Fund-raising is continuing for an extension to house the kitchen, toilets, storage and administration, which is an essential condition of the HLF grant. As reported last month a grant application is in process with Hampshire County Council to the Community Buildings Capital Fund (CCBS grants) for a substantial proportion of the building costs. The decision on this application has been deferred until June, and will be critical to the timely completion of the Community Hub facilities and our commitment to HLF.
John Symes – for the Project Management Committee
Droxford Church Community Hub and Heritage Centre Project
Bulletin No 6
We have been informed that our application to the Heritage Lottery Fund (Grants for places of Worship) had been successful. A grant of up to £188,300 has been awarded, bringing the total contribution to the Hub Project from HLF to £222,200. Together with other contributions and our own funds we have now reached over 50% of the estimated capital cost of the total Hub Project.
What does this grant mean for Droxford Church and the Community Hub?
The PCC can now plan to start work in April on the approved schedule of works for this phase of the project.
Contractors have been appointed for the major works which are expected to last 5 months.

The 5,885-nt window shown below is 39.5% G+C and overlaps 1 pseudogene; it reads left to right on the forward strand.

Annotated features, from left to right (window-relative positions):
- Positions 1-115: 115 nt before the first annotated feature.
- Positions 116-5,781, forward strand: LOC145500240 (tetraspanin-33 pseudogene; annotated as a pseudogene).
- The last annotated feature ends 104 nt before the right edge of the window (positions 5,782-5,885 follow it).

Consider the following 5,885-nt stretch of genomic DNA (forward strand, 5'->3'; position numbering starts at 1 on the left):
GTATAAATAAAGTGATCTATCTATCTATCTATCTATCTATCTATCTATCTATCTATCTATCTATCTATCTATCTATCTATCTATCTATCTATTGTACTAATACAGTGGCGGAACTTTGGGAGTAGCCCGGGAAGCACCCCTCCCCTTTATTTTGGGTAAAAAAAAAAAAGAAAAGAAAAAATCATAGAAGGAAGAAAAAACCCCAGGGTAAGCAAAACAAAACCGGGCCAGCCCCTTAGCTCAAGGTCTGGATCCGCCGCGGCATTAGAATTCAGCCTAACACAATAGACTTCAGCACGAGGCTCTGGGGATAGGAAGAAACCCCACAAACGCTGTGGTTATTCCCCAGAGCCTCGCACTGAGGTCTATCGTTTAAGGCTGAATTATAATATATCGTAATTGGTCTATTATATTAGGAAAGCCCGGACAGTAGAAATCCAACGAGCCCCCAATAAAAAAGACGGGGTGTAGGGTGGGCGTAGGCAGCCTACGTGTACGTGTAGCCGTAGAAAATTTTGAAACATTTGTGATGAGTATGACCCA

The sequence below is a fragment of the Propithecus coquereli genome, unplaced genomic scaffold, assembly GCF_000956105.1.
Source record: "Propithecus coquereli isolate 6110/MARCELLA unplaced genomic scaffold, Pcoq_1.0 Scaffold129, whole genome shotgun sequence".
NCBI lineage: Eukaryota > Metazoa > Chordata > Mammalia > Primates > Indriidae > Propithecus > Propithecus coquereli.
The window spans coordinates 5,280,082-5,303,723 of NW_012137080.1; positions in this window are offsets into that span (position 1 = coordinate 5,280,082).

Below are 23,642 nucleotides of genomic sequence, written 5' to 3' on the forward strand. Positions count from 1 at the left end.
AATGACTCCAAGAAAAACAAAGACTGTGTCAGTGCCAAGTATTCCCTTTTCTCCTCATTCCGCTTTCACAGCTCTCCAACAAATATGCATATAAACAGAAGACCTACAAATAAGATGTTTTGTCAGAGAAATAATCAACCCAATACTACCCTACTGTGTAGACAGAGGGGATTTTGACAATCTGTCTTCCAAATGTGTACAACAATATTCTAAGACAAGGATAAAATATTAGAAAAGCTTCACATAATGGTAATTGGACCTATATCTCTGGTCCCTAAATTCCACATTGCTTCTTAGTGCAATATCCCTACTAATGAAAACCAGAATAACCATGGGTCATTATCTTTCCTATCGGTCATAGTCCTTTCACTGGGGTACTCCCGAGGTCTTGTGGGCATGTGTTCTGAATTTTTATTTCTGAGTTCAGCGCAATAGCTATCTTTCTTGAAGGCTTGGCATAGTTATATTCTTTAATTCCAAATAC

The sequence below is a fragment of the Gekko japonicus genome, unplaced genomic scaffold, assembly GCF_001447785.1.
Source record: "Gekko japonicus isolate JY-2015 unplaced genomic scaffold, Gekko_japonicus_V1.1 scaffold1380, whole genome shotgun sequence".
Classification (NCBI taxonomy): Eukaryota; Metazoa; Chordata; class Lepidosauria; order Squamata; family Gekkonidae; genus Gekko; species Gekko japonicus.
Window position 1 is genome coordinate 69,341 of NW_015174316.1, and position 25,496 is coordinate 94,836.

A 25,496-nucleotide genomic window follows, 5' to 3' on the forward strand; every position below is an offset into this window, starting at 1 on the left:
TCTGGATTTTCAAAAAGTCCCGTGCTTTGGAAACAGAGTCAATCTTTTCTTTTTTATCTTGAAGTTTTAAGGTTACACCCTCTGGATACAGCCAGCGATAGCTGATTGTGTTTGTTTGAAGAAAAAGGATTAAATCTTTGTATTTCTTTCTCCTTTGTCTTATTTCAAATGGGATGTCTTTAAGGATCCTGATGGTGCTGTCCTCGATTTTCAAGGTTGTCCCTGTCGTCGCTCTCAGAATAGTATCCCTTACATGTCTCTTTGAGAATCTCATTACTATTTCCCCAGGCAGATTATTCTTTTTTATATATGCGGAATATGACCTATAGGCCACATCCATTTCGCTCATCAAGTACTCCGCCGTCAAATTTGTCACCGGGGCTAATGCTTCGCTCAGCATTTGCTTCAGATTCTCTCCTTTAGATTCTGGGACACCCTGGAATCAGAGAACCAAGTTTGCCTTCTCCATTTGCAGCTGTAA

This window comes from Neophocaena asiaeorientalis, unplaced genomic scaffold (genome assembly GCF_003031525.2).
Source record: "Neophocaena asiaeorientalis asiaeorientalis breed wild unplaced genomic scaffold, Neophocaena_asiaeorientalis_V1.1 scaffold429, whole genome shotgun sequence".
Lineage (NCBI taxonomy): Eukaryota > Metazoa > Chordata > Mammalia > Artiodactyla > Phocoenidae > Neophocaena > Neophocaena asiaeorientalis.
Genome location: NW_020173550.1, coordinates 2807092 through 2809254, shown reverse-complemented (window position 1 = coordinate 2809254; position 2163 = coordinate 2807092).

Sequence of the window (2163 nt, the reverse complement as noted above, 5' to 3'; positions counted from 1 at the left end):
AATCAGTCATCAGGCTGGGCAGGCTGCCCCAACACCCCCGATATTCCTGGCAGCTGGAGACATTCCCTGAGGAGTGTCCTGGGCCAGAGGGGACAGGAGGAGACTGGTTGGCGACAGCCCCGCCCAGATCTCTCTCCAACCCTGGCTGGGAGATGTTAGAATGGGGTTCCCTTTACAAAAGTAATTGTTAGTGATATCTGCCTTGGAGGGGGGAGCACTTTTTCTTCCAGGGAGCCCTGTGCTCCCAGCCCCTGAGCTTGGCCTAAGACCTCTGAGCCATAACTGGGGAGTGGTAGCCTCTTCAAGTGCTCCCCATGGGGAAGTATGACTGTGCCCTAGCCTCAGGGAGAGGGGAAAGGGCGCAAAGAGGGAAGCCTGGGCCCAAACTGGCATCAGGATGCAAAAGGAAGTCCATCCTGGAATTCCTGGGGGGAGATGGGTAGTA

Fund-raising is continuing for the capital cost of an extension to house the kitchen, toilets, storage and administration, and as reported last month a grant application is in process with Hampshire County Council to the Community Buildings Capital Fund (CCBS grants) for a substantial proportion of the new building costs.
Droxford Church Community Hub and Heritage Centre Project
Bulletin No 5
Heritage Lottery Fund – Grants for Places of Worship
Our second round application for funds to carry out the urgent structural repairs to the tower, roof and exterior walls of the Church, has been received by the Heritage Lottery Fund and is under consideration by the HLF advised by Historic England. Their decision criteria are be based on heritage conservation and also delivery of the community outcomes promised in the application. The decision will be made by a meeting on 21st December 2015, and if successful, the works could start in April 2016 and are expected to last up to five months.
Hampshire County Council – CCBS Community Capital Grants
The Project has also been short-listed for a Community Buildings Capital Fund Grant from HCC which would be used towards an extension to house the kitchen, toilets and office/storage as described in last month’s update. The key criteria are
We shall be consulting widely in the community in the next two months before making a full application in January. The Rector’s survey of community needs (distributed with this Bridge and available online) is an important part of this process and we urge everyone to complete and return the survey.
For more information on CCBS grants visit: http://www3.hants.gov.uk/grants/ccbs-grants/community-buildings-capital-fund.htm